Elisabeth Nibigira, one of the participants and a mother of four, added, “With the IRRI project, I now feel reintegrated into society. I do not feel afraid of people like I was during my combatant life, and other people do not see me like an excluded ex-combatant any more.” “When I was not growing rice,” she added, “I used to eat rice only on feast days or when I received money for my labor. Now, with IRRI assistance, I produce rice myself and I can eat rice with my children whenever I need it.” The women were taught how to grow rice and test new rice varieties and farming technologies through a farmer field school. In a common field, representatives of the women’s groups learned all aspects of rice production, from land preparation to rice harvesting and drying. Back in their own fields, these women taught their colleagues what they learned. The women were very enthusiastic about the continuing development of their skills and their rice production. They want to mechanize rice production to improve the efficiency of their operation, increase profit, and reduce labor. “The first thing we would like to have is the milling machine because then we will not have to pay for milling,” said Nibigira. “Other farmers will come to us to mill their rice, which will provide us with income to feed our families. We could then produce rice bran for our cattle or for selling.” In collaboration with the Faculty of Agriculture at the University of Burundi, IRRI is continuing the project based on its outstanding success, but is seeking funding to include more women in the program and support the current women involved to further develop their rice production skills and improve their access to technology. The pilot project was financially supported by the Howard Buffett Foundation.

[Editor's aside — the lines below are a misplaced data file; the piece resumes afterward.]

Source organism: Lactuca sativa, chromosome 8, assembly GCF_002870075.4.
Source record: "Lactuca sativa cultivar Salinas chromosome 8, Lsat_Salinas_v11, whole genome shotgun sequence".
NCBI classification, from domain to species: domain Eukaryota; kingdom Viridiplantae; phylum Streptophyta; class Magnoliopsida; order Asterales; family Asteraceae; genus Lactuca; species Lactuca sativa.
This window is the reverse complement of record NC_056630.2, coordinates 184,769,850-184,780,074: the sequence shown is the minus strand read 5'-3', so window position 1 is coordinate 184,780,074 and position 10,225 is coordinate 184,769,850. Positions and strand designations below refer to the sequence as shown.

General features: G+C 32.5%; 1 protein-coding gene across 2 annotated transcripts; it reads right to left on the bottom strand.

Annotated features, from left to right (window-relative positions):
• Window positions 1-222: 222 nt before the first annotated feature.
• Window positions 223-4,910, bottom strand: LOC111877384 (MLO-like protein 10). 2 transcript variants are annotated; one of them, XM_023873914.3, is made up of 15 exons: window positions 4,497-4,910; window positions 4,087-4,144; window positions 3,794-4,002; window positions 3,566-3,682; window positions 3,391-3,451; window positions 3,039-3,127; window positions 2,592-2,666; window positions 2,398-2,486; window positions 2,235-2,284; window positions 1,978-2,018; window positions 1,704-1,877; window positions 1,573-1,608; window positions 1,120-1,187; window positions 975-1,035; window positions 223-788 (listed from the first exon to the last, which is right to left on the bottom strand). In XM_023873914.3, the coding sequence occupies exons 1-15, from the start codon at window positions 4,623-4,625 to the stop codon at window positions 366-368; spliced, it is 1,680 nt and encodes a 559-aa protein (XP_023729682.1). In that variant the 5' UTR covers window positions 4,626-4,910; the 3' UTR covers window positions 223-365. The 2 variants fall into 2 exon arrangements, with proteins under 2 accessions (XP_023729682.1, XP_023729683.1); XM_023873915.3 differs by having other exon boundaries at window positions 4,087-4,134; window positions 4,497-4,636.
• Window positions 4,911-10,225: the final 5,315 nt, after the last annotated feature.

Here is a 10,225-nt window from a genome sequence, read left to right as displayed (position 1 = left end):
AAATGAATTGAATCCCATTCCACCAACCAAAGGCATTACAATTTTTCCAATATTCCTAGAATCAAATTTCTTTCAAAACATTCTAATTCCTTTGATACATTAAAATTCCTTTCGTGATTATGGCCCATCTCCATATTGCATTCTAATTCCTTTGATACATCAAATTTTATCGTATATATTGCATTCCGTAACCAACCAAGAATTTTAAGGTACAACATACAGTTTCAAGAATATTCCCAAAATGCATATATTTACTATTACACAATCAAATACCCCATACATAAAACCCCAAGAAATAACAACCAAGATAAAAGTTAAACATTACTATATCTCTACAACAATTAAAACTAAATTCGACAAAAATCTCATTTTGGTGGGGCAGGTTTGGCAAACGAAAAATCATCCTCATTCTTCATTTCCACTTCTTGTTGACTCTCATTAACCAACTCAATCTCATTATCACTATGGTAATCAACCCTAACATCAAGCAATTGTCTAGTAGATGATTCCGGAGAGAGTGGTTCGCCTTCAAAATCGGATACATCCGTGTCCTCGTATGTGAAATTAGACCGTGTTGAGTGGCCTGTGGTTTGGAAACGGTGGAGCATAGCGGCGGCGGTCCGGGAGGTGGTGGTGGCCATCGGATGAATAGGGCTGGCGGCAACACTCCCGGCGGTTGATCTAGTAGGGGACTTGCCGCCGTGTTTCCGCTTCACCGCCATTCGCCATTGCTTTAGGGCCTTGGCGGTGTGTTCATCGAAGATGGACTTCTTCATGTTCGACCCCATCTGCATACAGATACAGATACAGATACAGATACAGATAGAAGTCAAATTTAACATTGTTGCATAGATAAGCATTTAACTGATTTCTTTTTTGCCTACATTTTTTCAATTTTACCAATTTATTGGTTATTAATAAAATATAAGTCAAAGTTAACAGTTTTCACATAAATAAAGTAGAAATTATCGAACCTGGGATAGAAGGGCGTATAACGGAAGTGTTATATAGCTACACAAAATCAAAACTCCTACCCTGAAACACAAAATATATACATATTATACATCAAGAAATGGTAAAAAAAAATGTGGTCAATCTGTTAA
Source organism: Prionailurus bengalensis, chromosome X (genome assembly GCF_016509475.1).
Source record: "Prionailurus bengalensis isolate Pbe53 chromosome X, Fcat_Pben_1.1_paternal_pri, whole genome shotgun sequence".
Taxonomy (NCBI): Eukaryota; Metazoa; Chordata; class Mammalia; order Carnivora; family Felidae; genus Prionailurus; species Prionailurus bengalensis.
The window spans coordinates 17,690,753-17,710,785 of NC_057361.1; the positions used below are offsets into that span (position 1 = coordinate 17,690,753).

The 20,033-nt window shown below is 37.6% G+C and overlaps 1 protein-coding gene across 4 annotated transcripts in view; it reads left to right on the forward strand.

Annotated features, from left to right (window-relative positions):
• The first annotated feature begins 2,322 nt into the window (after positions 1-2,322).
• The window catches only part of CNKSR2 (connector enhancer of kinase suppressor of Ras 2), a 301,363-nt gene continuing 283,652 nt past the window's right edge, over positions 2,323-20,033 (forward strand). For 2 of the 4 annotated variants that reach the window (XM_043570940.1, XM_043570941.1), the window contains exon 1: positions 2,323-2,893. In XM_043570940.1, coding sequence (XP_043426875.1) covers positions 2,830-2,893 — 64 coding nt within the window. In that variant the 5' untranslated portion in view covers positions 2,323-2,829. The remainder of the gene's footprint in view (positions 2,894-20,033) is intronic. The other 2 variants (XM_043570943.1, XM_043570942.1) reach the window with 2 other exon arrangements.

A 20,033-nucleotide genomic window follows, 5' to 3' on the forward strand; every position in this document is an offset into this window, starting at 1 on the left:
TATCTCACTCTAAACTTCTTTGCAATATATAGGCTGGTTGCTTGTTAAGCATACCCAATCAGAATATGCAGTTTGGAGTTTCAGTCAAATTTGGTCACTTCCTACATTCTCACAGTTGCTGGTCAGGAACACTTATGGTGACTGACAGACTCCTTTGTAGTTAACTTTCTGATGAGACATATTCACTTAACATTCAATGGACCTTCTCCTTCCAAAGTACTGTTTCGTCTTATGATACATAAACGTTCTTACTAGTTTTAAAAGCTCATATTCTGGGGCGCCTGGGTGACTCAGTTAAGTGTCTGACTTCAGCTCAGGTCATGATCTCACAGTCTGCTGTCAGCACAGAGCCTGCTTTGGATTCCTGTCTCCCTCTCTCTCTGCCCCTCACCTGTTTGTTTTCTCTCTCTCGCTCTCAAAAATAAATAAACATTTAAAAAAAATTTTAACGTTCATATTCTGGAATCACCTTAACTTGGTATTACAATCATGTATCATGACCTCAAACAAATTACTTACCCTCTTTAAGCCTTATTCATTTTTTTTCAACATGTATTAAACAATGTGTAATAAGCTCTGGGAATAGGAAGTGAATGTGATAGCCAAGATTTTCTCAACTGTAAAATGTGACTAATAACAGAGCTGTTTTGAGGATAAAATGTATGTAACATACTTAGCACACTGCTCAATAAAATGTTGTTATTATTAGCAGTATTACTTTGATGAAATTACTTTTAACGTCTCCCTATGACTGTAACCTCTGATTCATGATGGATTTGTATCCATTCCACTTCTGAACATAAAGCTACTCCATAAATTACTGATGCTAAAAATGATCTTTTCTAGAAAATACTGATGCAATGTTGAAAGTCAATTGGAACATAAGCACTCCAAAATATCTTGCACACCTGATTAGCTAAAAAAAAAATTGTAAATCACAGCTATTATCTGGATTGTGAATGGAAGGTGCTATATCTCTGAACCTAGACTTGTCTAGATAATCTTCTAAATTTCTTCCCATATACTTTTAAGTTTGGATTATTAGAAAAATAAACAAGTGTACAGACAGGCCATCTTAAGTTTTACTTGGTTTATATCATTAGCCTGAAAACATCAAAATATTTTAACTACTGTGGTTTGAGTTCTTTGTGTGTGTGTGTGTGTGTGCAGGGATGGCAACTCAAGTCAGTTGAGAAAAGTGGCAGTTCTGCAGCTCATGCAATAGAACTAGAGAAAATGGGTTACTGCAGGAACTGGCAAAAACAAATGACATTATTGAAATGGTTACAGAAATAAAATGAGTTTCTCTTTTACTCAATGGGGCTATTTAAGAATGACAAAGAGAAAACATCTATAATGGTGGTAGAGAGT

Women in motion